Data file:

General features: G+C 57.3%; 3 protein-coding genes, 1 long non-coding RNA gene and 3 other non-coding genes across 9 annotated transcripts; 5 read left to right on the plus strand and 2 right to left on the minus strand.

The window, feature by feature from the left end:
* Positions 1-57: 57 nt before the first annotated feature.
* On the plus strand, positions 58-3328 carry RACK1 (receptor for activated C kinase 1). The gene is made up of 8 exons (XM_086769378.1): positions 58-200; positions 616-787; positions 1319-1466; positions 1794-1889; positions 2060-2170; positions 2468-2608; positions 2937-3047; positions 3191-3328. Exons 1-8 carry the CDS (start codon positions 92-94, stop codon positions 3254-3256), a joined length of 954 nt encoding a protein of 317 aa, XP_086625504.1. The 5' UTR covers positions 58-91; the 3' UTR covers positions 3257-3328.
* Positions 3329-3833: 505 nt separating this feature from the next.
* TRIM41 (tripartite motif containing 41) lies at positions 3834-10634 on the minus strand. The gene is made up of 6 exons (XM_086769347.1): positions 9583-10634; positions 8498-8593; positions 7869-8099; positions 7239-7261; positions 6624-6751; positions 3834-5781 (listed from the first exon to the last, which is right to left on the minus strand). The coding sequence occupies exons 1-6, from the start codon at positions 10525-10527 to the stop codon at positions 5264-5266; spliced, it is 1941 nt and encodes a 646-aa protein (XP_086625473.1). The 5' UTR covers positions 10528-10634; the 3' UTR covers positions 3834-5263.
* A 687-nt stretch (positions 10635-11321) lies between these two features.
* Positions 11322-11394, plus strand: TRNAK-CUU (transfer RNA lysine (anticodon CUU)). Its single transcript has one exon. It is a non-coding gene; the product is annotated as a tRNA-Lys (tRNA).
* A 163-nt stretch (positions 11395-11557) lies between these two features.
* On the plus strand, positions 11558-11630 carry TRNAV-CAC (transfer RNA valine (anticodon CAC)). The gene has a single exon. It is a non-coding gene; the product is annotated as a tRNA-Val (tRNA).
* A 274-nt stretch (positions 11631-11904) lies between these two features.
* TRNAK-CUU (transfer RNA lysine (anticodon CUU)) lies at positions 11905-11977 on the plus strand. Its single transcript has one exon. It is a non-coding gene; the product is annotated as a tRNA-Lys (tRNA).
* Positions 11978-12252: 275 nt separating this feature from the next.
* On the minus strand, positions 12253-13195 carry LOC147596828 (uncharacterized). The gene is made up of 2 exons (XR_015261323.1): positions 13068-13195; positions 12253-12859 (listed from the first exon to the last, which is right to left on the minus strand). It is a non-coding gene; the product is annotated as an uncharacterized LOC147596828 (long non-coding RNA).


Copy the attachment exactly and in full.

General features: G+C 57.3%; 3 protein-coding genes, 1 long non-coding RNA gene and 3 other non-coding genes across 9 annotated transcripts; 5 read left to right on the plus strand and 2 right to left on the minus strand.

The window, feature by feature from the left end:
* Positions 1-57: 57 nt before the first annotated feature.
* On the plus strand, positions 58-3328 carry RACK1 (receptor for activated C kinase 1). The gene is made up of 8 exons (XM_086769378.1): positions 58-200; positions 616-787; positions 1319-1466; positions 1794-1889; positions 2060-2170; positions 2468-2608; positions 2937-3047; positions 3191-3328. Exons 1-8 carry the CDS (start codon positions 92-94, stop codon positions 3254-3256), a joined length of 954 nt encoding a protein of 317 aa, XP_086625504.1. The 5' UTR covers positions 58-91; the 3' UTR covers positions 3257-3328.
* Positions 3329-3833: 505 nt separating this feature from the next.
* TRIM41 (tripartite motif containing 41) lies at positions 3834-10634 on the minus strand. The gene is made up of 6 exons (XM_086769347.1): positions 9583-10634; positions 8498-8593; positions 7869-8099; positions 7239-7261; positions 6624-6751; positions 3834-5781 (listed from the first exon to the last, which is right to left on the minus strand). The coding sequence occupies exons 1-6, from the start codon at positions 10525-10527 to the stop codon at positions 5264-5266; spliced, it is 1941 nt and encodes a 646-aa protein (XP_086625473.1). The 5' UTR covers positions 10528-10634; the 3' UTR covers positions 3834-5263.
* A 687-nt stretch (positions 10635-11321) lies between these two features.
* Positions 11322-11394, plus strand: TRNAK-CUU (transfer RNA lysine (anticodon CUU)). Its single transcript has one exon. It is a non-coding gene; the product is annotated as a tRNA-Lys (tRNA).
* A 163-nt stretch (positions 11395-11557) lies between these two features.
* On the plus strand, positions 11558-11630 carry TRNAV-CAC (transfer RNA valine (anticodon CAC)). The gene has a single exon. It is a non-coding gene; the product is annotated as a tRNA-Val (tRNA).
* A 274-nt stretch (positions 11631-11904) lies between these two features.
* TRNAK-CUU (transfer RNA lysine (anticodon CUU)) lies at positions 11905-11977 on the plus strand. Its single transcript has one exon. It is a non-coding gene; the product is annotated as a tRNA-Lys (tRNA).
* Positions 11978-12252: 275 nt separating this feature from the next.
* On the minus strand, positions 12253-13195 carry LOC147596828 (uncharacterized). The gene is made up of 2 exons (XR_015261323.1): positions 13068-13195; positions 12253-12859 (listed from the first exon to the last, which is right to left on the minus strand). It is a non-coding gene; the product is annotated as an uncharacterized LOC147596828 (long non-coding RNA).